Broadband ‘not-spots’ in Lincolnshire highlighted in campaign

A map of broadband service in Lincolnshire. The brighter areas show where service is particularly poor.  � Crown Copyright and database right 2011. Ordnance Survey 100025370.
A map of broadband service in Lincolnshire. The brighter areas show where service is particularly poor. � Crown Copyright and database right 2011. Ordnance Survey 100025370.
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AREAS of Lincolnshire suffering from little or no broadband service are being highlighted as part of a campaign to improve connectivity.

A map showing huge areas of so-called “not-spots” across the county has been drawn up by Lincolnshire County Council in the hope that businesses in the area will be spurred into action and register with the Onlincolnshire.org website.

The lighter colours on the map indicate that the speeds in those areas are on average below 2mbps, or non-existent, meaning that simple things that many take for granted like using BBC iPlayer simply do not function.

More than 530 residents and about 80 businesses in the Mercury area have already added their voices to the Broadband Means Business campaign, but more are needed to reach the county-wide target of 10,000 by December.

The Mercury has backed the campaign and the list of business sign-ups will eventually be used to lobby service providers to improve the infrastructure across the county.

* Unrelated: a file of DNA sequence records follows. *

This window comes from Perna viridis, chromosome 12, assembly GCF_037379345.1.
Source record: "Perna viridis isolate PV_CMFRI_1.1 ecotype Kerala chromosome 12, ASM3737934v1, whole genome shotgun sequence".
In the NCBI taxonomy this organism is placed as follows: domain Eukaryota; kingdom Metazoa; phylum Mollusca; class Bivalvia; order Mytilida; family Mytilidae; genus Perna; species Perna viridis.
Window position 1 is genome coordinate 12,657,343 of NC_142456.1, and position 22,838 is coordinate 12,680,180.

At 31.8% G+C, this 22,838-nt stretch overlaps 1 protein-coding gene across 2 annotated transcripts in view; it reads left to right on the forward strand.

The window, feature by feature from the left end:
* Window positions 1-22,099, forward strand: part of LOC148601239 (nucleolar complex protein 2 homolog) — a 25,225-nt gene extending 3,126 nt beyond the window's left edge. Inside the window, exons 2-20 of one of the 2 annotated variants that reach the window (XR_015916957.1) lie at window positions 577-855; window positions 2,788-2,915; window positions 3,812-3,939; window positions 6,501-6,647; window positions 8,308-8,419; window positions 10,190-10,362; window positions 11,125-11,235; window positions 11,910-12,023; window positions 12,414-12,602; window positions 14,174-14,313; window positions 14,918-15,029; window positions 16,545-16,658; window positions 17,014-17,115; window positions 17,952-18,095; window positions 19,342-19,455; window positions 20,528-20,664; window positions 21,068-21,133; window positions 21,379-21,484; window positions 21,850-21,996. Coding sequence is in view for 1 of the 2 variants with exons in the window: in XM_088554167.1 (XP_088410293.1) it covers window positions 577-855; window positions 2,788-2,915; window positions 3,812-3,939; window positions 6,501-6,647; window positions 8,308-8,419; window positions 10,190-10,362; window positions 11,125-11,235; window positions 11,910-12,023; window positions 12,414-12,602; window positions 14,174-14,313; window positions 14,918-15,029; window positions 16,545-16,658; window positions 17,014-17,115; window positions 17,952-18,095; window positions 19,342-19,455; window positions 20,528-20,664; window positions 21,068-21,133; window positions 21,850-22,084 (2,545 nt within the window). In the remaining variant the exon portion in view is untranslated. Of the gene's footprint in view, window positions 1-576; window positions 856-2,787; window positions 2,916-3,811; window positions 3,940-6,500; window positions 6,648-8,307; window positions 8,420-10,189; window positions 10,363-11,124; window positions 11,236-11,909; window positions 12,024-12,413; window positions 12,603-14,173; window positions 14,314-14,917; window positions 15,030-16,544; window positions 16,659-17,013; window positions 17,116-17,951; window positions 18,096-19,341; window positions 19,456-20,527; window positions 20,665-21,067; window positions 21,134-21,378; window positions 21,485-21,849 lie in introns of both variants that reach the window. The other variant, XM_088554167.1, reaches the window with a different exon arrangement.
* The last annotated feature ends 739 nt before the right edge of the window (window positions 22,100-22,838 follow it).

Simon Beardsley, chief executive of the Lincolnshire Chamber of Commerce which is spearheading the campaign on behalf of the council along with the Federation of Small Businesses and the Institute of Directors, said: “This map is a stark wake-up call for all businesses in Stamford and the surrounding area to realise just how much we are missing out on.

“It is concerning, but unfortunately not surprising, that so many parts have little or no connection.

“I would hope to see every business in Stamford sign up to the campaign and show that this is a place that demands a better broadband service.”

Countywide, 1,015 businesses have answered the call for poor connectivity to be improved.

Holly Cook, owner of The Mimosa Bakery, based in Rutland Road, Stamford, said although her service was acceptable, she would still support the campaign for businesses without a reliable service.

“I do rely on the internet for my business, and the connection here is pretty okay,” said Holly.

“But we can all do our bit and if other people don’t have the same service I have, then I would support the campaign to get access improved generally, and call on other businesses to do the same.”

The Onlincolnshire initiative is part of Lincolnshire County Council’s Lincolnshire Broadband Plan, which aims to bring next-generation broadband (a minimum of 24Mbps) to 90 per cent of county premises by 2015 and a guarantee of at least 2Mbps for the remaining 10 per cent.

Public and private sector funding worth about £57m will be invested in a better service, including £10m from the county council and £4m from the district councils and European Union.